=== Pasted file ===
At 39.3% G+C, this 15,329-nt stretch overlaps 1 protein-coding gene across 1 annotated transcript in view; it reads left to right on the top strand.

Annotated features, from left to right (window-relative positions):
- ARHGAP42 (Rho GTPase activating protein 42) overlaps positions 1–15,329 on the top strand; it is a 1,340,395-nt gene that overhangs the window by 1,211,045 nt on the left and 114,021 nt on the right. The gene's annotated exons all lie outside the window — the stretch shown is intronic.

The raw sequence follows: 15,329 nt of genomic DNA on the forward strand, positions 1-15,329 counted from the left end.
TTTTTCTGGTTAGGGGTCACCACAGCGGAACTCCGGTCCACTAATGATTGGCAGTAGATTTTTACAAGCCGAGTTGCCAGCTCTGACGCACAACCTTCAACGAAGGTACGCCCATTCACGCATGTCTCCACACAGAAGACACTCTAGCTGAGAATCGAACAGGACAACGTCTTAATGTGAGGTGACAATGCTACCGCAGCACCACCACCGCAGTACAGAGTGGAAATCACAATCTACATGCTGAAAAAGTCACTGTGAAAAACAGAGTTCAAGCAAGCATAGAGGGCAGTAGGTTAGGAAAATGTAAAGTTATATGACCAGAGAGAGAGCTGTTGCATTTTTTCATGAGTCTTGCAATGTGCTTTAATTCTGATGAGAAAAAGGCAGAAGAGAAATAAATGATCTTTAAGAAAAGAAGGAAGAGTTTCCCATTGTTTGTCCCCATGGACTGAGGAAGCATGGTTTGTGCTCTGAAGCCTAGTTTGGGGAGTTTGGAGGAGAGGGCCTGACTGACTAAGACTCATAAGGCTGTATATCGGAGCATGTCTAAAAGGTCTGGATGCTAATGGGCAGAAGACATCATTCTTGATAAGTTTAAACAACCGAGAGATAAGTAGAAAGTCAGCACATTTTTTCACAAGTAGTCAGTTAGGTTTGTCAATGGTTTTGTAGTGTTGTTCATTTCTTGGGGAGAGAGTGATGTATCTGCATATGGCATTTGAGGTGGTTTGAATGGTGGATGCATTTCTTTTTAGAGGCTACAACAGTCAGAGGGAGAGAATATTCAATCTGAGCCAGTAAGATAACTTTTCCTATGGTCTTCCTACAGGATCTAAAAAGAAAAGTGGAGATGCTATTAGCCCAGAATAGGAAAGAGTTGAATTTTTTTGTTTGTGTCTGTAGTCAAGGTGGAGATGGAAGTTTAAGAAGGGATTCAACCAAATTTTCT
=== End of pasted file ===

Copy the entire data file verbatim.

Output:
At 39.3% G+C, this 15,329-nt stretch overlaps 1 protein-coding gene across 1 annotated transcript in view; it reads left to right on the top strand.

Annotated features, from left to right (window-relative positions):
- ARHGAP42 (Rho GTPase activating protein 42) overlaps positions 1–15,329 on the top strand; it is a 1,340,395-nt gene that overhangs the window by 1,211,045 nt on the left and 114,021 nt on the right. The gene's annotated exons all lie outside the window — the stretch shown is intronic.

The raw sequence follows: 15,329 nt of genomic DNA on the forward strand, positions 1-15,329 counted from the left end.
TTTTTCTGGTTAGGGGTCACCACAGCGGAACTCCGGTCCACTAATGATTGGCAGTAGATTTTTACAAGCCGAGTTGCCAGCTCTGACGCACAACCTTCAACGAAGGTACGCCCATTCACGCATGTCTCCACACAGAAGACACTCTAGCTGAGAATCGAACAGGACAACGTCTTAATGTGAGGTGACAATGCTACCGCAGCACCACCACCGCAGTACAGAGTGGAAATCACAATCTACATGCTGAAAAAGTCACTGTGAAAAACAGAGTTCAAGCAAGCATAGAGGGCAGTAGGTTAGGAAAATGTAAAGTTATATGACCAGAGAGAGAGCTGTTGCATTTTTTCATGAGTCTTGCAATGTGCTTTAATTCTGATGAGAAAAAGGCAGAAGAGAAATAAATGATCTTTAAGAAAAGAAGGAAGAGTTTCCCATTGTTTGTCCCCATGGACTGAGGAAGCATGGTTTGTGCTCTGAAGCCTAGTTTGGGGAGTTTGGAGGAGAGGGCCTGACTGACTAAGACTCATAAGGCTGTATATCGGAGCATGTCTAAAAGGTCTGGATGCTAATGGGCAGAAGACATCATTCTTGATAAGTTTAAACAACCGAGAGATAAGTAGAAAGTCAGCACATTTTTTCACAAGTAGTCAGTTAGGTTTGTCAATGGTTTTGTAGTGTTGTTCATTTCTTGGGGAGAGAGTGATGTATCTGCATATGGCATTTGAGGTGGTTTGAATGGTGGATGCATTTCTTTTTAGAGGCTACAACAGTCAGAGGGAGAGAATATTCAATCTGAGCCAGTAAGATAACTTTTCCTATGGTCTTCCTACAGGATCTAAAAAGAAAAGTGGAGATGCTATTAGCCCAGAATAGGAAAGAGTTGAATTTTTTTGTTTGTGTCTGTAGTCAAGGTGGAGATGGAAGTTTAAGAAGGGATTCAACCAAATTTTCT